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Horton-in-Ribblesdale to Greenhead

Follow my progress as I attempt to walk the length of the UK, from Dover to Cape Wrath, wild camping every night. This chapter is the second part of my walk along the Pennine Way, from Horton in Ribblesdale to Greenhead. I met my family again here. My eldest daughter joined me for this section.

You can read about my preparations for this walk here, chapter one of my walk from Dover here and my full gear list here.

If you’d like to see an overview map of my whole route from Dover to Cape Wrath, it’s here.

Day 19 (day 5 of Pennine Way) continued: Horton in Ribblesdale to Dodd Fell Hill

After meeting my family for lunch in Horton in Ribblesdale, I resupplied my food, snacks, wipes and meths, and also made some changes of gear. I’d got some new socks, thank God, as the others were smelling pretty bad by now. I was now wearing the Darn Tough hiker socks that I’d walked LEJOG in and a new pair of light hiker socks. My wife had washed my Rohan shirt for me so I swapped back to that. I didn’t really want to, as my Icebreaker merino shirt was still warm and comfortable even when it was wet. However, my wife insisted I change it (I can’t imagine why). I don’t want to admit this, but it was a good decision as the next few days were quite warm, and the Rohan shirt is better than the Icebreaker in those conditions.

Walking to Dodd Fell Hill

My daughter Zoe and I set off back on the Pennine Way. We were aiming for Dodd Fell Hill to camp. The sun had finally come out after the deluge this morning, and the wind had dropped. This lead to a lovely afternoon’s walk through gorgeous scenery, past rivers and little valleys.

Lovely quiet valley
A good spot for a break – you can’t carry that kind of weight very far!

When we reached Dodd Fell Hill, I found the best wild camp spot of the trip so far. We had stunning views from our tents and watched a beautiful sunset. I felt a bit sorry that my wife wasn’t there to see it with me, but she had stayed in the village to climb Pen-y-ghent in the morning.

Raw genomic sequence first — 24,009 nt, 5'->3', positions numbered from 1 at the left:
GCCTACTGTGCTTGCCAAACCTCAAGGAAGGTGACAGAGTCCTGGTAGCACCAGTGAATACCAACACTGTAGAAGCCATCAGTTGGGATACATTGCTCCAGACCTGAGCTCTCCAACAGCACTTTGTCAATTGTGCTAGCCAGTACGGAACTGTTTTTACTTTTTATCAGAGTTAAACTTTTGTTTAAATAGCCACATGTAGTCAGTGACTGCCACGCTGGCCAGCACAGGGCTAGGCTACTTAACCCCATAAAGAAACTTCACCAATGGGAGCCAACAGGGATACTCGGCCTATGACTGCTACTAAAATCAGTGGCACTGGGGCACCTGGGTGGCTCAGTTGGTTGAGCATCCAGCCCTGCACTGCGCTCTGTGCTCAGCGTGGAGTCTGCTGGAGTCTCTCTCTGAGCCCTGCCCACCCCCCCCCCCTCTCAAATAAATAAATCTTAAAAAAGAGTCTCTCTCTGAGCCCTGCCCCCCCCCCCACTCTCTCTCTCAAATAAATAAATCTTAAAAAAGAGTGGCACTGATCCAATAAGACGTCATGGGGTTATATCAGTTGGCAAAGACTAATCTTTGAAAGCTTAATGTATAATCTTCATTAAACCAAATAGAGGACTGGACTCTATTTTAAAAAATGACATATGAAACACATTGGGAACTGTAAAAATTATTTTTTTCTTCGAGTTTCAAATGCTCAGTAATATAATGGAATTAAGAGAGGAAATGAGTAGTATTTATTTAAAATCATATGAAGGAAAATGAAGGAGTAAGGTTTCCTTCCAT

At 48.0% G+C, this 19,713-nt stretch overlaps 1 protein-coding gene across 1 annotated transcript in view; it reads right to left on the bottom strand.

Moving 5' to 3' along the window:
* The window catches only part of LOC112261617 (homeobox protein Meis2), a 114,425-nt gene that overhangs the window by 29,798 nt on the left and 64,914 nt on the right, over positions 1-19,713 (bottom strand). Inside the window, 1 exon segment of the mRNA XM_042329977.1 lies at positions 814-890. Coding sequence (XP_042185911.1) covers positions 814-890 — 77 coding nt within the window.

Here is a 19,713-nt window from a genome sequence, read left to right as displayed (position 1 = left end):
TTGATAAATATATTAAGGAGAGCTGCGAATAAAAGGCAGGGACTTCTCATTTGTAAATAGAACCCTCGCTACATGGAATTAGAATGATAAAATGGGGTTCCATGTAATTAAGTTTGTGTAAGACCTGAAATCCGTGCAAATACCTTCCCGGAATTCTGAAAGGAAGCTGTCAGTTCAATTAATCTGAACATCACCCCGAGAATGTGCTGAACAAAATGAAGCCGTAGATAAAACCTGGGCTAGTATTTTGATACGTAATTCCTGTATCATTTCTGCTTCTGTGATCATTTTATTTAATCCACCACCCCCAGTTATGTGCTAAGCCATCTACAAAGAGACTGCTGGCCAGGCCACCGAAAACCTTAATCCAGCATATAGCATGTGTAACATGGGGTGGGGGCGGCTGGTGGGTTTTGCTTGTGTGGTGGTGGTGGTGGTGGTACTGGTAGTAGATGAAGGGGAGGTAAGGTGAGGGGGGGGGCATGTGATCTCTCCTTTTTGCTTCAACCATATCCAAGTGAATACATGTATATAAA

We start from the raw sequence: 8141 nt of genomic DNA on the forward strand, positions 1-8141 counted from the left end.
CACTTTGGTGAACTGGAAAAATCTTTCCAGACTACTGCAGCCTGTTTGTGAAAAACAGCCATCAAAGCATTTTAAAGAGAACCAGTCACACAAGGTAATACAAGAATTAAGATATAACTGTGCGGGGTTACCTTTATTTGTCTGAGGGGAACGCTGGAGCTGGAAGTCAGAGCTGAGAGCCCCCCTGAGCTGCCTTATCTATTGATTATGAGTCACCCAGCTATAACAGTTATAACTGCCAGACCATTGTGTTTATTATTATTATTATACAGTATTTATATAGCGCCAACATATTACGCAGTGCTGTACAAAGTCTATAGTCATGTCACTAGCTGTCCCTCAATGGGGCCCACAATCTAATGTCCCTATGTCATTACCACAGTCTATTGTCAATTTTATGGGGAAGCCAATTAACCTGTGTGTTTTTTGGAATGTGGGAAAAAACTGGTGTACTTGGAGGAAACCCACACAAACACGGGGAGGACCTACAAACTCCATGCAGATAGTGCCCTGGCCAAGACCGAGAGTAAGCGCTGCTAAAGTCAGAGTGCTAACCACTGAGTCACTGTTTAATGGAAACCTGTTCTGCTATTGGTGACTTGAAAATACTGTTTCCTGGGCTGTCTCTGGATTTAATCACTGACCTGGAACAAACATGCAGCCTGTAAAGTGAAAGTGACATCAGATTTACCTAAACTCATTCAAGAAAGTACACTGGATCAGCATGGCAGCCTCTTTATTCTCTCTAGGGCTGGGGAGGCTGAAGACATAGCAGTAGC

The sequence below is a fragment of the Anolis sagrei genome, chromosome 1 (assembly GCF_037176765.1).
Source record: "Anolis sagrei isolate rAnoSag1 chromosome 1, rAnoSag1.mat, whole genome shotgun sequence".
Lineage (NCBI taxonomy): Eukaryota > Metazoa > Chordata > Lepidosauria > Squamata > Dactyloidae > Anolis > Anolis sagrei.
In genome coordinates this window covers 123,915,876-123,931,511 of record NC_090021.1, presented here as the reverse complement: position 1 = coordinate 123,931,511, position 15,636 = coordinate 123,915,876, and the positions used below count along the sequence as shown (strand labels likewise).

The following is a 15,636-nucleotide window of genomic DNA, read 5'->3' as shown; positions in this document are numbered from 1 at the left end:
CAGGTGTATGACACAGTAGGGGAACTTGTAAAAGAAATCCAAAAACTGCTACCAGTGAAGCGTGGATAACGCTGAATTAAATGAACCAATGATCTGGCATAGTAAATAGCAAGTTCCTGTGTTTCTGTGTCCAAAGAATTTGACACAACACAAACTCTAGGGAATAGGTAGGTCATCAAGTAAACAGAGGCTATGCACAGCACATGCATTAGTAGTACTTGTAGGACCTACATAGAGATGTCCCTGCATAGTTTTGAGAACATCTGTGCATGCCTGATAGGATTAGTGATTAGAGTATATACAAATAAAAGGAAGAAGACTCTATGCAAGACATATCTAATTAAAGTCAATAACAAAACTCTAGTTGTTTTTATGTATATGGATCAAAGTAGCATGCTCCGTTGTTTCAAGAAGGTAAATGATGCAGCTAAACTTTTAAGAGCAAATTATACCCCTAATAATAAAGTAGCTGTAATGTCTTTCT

Great wild camp spot with a beautiful view
Me in my trusty Tarptent

Day 20 (day 6 of Pennine Way): Dodd Fell Hill to Kisdon

I slept well last night and woke to amazing views over the valley. There was a clear blue sky and a cool breeze – perfect. After breakfast and coffee, we packed up and away about 7.45am.

I did notice that I had some slight condensation on my tent (the Notch Li), which had dried before I packed it away. Zoe’s tent (the Terra Nova Pulse) was soaked. I made a note to remember to get it out to dry it when we stopped later in the day – I had got out of the habit of doing that!

He’s back…I wonder what acrobatics are next in his mind?

We followed an old stony track to Hawes, with a fairly steady climb and descent into the village itself.

Track to Hawes

Here we found a lovely upstairs cafe, The Wensleydale Pantry, serving a full cooked breakfast. I highly recommend it – good value and service. Hawes was really busy, with numerous cafes, pubs, accommodation and shops for resupply. It’s a very pretty place.

Hawes

From Hawes, fortified by our breakfast, it was a really steady long climb up to Great Shunner Fell.

Heading up to Great Shunner Fell
The flagstones definitely make navigation easier

There were great views from the top. The stone walls cross here and there are benches so you can sit out of the wind no matter what direction it’s blowing. There were a few people up there, but we were lucky and got a corner bench out of the wind. We made lunch here (dehydrated meals).

A sheltered spot for lunch at the top of Great Shunner Fell
Views from the top of Great Shunner Fell

It was a faster walk down to Thwaite but not overly steep. It was a lovely walk, helped by a glass of my resupply wine that I carry with me in a plastic wine bag. The paths were good with only a few boggy bits to dodge (surprising given the rain yesterday). There were quite a few flagstones over the worst bits.

Path down to Thwaite

There was a cafe in Thwaite, but it was closed when we passed through at 6pm. So we carried on over the river, where I was able to filter some water for camp later.

Thwaite. It was shut.

We climbed steeply for a short time and then followed a nice path around Kisdon.

Climbing out of Thwaite. It was steep.
Lovely path around Kisdon

We camped here with great views over a small valley. Unfortunately we had to retreat to our tents at about 8.30pm because the wind had dropped, allowing the midges to come out to eat. It was the first time on the whole trip I’d had a problem with flies.

Wild camp near Kisdon

Another walker came past at about 8pm. I would have liked to have chatted to him for longer, and especially get his kit list. He looked pretty light – possibly another gear nerd like me. He had passed me a few days back when I’d been on the phone to my wife, so I couldn’t talk to him. (Editor’s note – Alex, was that you?!)